Albemarle

Sorbents

Activated Carbon Injection is a proven technology to remove mercury in flue gas environments including utility, industrial boilers, electric arc furnace and cement plants.

Brominated PACs have been successful in removal rates of 90+ percent and are effective in reducing both elemental and oxidized mercury including plants burning PRB, Bituminous and mixtures of coals.

Today, Albemarle Corporation's patented gas-phase brominated PACs are being utilized by several plants and are effective in all particulate collection arrangements including fabric filters (baghouses) electrostatic precipitators (both hot-side and cold-side), and between particulate capture devices.


All product information below is in PDF format.



PAC Non-Brominated Mercury Sorbent

PAC is non-brominated powdered activated carbon specifically manufactured for the removal of oxidized mercury in flue gas streams.

B-PAC™ A gas-phase-brominated powdered activated carbon that can be used for the removal of both elemental and oxidized mercury from the flue gases of coal-fired boilers.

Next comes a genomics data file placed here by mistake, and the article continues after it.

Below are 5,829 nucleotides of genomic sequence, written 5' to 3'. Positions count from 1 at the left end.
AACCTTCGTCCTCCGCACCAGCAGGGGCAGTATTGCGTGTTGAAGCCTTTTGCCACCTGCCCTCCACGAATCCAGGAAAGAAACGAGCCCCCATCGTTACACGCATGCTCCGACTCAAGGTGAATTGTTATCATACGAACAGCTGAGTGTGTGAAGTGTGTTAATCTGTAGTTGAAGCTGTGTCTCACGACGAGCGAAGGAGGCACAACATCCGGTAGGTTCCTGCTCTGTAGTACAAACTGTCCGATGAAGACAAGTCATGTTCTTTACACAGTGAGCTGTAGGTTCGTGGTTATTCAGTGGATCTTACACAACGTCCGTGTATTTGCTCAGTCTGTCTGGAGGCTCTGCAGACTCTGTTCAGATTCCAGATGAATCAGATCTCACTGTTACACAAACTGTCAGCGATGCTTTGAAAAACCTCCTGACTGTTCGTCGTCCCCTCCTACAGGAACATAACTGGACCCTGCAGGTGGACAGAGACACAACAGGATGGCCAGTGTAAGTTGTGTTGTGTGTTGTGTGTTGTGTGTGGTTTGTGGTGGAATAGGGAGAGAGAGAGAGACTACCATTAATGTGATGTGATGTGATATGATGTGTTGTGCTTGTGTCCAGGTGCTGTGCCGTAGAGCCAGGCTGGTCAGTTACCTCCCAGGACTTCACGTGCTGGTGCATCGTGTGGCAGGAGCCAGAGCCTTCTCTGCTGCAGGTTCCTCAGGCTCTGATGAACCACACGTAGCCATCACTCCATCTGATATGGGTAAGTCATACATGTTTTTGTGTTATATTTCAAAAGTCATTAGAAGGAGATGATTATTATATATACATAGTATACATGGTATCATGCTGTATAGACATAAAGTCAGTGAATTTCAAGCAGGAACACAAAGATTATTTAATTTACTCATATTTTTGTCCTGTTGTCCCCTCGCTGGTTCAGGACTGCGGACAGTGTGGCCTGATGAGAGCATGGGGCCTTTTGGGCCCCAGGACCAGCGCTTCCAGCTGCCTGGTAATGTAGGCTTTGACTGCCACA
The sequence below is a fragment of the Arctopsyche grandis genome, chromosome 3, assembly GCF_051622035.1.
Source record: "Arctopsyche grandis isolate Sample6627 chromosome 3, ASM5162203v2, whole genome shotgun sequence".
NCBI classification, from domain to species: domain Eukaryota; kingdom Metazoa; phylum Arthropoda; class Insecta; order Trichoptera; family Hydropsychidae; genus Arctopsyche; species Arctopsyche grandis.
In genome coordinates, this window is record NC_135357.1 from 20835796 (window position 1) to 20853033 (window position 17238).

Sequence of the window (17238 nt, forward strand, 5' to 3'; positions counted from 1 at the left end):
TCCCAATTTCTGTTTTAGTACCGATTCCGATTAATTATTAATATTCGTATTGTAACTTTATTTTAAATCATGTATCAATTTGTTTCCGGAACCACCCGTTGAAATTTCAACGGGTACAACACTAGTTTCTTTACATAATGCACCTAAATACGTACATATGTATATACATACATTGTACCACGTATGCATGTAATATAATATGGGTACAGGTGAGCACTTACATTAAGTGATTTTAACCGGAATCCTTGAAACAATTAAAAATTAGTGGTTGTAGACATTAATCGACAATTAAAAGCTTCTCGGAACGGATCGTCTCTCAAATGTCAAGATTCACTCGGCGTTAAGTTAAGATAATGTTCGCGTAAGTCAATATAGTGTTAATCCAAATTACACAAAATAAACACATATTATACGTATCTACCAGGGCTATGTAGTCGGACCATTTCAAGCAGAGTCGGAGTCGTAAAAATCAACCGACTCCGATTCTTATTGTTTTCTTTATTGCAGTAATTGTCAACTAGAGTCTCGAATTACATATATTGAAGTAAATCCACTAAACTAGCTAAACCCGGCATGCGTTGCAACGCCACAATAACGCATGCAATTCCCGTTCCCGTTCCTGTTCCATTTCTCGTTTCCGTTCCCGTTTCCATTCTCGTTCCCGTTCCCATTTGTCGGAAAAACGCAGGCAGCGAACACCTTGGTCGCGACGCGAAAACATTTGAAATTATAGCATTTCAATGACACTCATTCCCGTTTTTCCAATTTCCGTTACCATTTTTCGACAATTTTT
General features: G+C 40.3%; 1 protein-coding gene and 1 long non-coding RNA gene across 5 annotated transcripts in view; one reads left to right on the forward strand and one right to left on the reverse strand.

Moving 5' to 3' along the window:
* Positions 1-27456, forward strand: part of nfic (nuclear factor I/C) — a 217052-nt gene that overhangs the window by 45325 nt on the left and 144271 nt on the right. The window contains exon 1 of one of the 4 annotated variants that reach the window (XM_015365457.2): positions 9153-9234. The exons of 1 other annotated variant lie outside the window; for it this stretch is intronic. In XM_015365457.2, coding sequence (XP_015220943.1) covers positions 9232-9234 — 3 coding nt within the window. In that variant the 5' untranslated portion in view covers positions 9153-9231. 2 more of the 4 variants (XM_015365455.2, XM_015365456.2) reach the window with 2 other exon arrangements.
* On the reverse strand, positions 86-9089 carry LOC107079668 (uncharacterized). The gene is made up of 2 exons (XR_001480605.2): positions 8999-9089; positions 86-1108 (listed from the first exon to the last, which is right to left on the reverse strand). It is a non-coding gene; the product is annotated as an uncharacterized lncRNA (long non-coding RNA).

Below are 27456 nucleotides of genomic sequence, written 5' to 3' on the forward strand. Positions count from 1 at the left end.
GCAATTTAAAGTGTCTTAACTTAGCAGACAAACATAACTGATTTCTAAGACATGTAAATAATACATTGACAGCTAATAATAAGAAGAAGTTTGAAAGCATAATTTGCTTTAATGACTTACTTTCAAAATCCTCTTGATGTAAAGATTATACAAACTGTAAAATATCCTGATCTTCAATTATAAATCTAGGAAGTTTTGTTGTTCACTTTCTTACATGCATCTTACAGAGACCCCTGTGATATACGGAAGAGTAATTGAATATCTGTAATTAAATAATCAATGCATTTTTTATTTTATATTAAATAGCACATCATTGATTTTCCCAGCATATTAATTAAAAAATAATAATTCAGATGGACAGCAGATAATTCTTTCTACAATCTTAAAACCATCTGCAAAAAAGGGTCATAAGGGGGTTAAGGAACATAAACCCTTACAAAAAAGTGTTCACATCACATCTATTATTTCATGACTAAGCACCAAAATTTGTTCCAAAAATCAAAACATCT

C-PAC™A Concrete-friendly™ brominated powdered activated carbon that can be used for the removal of both elemental and oxidized mercury in flue gases while not adversely affecting the ability of the resultant fly ash to be used as a substitute for cement in concretes.
H-PAC™A brominated powdered activated carbon that can be used for the removal of both elemental and oxidized mercury in flue gases with high temperatures up to 800°F.


CONTACT INFORMATION:

Albemarle Mercury Control Division
Tel:  +1 800 535 3030
Mercury@albemarle.com

Featured Product
C-PAC™Introducing a tested, economical method to capture and remove high concentrations of mercury from existing cement kilns without material waste.
B-PAC™Injecting B-PAC, Albemarle’s brominated powdered activated carbon, into a polishing baghouse filter is a proven method for achieving very high capture rates in new plants.
mercury control for cleaner energy brochure



Last Updated: 11/29/2017 5:18:52 PM